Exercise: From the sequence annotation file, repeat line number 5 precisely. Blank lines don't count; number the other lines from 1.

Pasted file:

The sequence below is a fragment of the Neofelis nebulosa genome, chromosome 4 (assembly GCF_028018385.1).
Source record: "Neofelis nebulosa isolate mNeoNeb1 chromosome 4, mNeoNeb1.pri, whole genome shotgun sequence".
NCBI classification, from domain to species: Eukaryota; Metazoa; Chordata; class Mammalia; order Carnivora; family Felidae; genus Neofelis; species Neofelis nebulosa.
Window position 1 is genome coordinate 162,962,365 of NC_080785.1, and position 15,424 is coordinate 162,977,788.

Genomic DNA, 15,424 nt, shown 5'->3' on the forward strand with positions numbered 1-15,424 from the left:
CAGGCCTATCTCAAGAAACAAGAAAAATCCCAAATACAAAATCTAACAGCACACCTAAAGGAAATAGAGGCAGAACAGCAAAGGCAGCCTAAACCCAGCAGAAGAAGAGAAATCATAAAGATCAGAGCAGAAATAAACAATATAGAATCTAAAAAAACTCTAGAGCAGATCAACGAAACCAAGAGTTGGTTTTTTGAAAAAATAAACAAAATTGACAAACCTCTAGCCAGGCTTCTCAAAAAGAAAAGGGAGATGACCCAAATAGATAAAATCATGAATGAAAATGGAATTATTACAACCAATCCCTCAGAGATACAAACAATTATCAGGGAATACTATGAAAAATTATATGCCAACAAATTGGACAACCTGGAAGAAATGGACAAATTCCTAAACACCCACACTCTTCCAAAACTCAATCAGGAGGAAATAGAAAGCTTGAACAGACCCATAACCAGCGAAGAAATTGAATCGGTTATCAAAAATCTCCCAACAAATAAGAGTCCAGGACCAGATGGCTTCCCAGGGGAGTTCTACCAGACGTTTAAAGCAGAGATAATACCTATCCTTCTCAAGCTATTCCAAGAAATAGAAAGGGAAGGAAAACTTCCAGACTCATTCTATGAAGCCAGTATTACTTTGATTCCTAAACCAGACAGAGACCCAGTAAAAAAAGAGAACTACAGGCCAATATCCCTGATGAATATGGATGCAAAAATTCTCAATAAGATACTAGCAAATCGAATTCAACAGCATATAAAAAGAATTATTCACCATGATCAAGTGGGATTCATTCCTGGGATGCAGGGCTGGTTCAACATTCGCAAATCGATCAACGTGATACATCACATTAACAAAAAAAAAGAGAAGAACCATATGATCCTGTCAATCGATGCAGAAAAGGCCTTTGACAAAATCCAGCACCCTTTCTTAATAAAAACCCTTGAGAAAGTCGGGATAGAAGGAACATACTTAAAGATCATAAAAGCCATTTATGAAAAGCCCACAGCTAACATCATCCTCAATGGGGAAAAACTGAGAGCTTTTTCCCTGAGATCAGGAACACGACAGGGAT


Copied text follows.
Genomic DNA, 15,424 nt, shown 5'->3' on the forward strand with positions numbered 1-15,424 from the left: